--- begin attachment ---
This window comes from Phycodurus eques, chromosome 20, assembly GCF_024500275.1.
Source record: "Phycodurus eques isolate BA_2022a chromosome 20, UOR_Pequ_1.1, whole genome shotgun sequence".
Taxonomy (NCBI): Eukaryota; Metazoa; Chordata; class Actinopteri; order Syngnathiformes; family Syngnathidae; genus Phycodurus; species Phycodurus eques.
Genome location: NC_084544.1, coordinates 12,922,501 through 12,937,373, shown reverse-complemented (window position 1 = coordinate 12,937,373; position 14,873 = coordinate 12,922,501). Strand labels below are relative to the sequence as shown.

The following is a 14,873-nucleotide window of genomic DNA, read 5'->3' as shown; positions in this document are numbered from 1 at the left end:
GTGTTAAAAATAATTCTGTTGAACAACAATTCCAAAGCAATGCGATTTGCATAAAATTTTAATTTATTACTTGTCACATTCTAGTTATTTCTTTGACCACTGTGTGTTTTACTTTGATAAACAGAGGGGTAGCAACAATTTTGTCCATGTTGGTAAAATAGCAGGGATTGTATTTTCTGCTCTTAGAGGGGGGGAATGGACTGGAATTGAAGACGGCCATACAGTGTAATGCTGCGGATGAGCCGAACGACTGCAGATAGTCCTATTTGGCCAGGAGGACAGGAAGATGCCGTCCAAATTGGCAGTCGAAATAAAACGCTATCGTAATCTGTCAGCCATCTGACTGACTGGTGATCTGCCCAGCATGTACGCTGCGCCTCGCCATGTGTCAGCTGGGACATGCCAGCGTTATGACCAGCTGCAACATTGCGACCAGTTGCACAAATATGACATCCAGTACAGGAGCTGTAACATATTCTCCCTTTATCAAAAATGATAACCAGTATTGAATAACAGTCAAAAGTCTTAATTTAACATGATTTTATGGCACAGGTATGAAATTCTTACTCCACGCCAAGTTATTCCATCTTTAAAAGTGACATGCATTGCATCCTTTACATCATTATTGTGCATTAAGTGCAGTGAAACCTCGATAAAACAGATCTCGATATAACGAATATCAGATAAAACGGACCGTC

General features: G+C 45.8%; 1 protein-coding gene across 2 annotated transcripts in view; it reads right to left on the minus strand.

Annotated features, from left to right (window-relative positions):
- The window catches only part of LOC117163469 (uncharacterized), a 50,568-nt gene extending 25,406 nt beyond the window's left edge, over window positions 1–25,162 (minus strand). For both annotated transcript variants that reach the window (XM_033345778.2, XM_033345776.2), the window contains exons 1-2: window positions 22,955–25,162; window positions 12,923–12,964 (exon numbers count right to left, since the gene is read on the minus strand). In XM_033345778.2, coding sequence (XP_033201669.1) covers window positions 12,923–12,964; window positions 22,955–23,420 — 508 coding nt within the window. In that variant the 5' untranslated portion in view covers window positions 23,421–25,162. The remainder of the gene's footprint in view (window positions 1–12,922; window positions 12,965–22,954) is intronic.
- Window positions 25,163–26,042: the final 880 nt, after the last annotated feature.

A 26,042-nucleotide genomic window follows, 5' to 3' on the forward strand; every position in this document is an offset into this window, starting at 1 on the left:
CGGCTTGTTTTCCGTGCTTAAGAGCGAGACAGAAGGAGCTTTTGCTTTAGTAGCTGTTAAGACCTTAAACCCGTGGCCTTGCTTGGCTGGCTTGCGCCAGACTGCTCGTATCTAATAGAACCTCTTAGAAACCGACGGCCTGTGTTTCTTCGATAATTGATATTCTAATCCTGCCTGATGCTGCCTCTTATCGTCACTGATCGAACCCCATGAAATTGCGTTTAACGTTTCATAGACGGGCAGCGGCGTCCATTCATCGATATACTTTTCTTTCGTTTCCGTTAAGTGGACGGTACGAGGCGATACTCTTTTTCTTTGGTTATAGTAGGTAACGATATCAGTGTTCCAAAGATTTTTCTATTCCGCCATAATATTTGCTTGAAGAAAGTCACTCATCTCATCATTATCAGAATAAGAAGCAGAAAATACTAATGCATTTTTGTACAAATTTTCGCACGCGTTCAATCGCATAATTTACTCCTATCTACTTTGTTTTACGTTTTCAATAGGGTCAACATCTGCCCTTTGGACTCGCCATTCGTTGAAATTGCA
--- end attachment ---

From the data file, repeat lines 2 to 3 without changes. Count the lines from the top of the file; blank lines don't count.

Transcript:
Source record: "Phycodurus eques isolate BA_2022a chromosome 20, UOR_Pequ_1.1, whole genome shotgun sequence".
Taxonomy (NCBI): Eukaryota; Metazoa; Chordata; class Actinopteri; order Syngnathiformes; family Syngnathidae; genus Phycodurus; species Phycodurus eques.